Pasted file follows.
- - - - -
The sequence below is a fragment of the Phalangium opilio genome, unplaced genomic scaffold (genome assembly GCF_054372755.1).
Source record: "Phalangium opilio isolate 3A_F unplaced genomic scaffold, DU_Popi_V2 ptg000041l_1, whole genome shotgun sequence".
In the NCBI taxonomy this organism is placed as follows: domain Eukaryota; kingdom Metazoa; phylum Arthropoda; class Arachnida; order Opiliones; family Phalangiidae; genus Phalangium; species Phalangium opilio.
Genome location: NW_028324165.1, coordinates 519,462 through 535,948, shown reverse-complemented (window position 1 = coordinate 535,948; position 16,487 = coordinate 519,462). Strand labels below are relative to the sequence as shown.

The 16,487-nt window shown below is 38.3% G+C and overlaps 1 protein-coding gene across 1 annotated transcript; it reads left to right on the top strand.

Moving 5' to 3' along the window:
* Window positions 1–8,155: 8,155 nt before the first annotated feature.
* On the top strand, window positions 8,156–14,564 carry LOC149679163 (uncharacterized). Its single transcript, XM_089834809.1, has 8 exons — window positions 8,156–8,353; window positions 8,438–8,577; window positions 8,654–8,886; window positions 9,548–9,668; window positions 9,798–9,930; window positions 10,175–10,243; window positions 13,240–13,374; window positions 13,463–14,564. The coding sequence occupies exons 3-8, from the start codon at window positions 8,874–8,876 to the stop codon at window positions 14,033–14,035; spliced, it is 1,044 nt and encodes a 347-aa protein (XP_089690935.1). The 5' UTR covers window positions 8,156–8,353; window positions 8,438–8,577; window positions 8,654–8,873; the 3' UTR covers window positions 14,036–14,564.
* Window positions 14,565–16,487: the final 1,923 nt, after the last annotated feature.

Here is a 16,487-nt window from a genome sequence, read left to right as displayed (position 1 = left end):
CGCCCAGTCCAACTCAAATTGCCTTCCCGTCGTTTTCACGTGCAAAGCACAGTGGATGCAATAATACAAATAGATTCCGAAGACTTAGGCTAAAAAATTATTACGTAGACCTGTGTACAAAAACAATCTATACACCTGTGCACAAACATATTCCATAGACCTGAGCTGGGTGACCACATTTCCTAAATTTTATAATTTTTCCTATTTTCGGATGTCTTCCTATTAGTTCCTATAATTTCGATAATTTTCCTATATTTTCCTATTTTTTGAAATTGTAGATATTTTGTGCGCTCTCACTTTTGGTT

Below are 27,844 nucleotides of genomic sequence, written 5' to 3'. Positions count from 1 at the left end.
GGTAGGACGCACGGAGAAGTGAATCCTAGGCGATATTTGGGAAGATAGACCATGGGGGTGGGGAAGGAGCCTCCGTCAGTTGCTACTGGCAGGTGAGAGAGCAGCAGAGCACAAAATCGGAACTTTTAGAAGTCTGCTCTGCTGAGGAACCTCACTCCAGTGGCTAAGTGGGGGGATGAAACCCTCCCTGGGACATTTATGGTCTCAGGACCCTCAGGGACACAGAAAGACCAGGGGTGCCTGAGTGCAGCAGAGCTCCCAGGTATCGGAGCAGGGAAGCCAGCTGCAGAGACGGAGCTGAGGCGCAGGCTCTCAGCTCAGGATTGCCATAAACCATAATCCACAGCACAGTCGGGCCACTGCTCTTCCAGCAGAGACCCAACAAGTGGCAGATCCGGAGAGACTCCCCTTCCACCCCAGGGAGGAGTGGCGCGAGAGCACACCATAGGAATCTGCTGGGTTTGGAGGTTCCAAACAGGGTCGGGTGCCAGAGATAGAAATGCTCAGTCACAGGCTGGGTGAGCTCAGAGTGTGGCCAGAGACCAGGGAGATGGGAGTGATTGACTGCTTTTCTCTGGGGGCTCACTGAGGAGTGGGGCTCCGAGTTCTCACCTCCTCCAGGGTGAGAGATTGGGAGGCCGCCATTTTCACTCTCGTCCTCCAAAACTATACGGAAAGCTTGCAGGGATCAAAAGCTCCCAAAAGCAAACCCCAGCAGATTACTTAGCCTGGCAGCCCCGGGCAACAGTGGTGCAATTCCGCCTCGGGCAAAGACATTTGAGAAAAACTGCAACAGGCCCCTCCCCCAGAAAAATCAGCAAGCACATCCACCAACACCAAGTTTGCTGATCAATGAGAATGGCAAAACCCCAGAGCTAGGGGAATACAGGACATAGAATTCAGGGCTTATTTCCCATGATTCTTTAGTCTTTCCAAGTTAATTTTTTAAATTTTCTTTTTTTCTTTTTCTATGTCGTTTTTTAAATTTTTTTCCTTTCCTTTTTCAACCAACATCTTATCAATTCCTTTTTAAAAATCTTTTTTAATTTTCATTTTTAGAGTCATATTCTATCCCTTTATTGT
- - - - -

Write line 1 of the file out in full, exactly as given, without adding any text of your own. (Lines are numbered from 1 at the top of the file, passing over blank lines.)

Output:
The sequence below is a fragment of the Phalangium opilio genome, unplaced genomic scaffold (genome assembly GCF_054372755.1).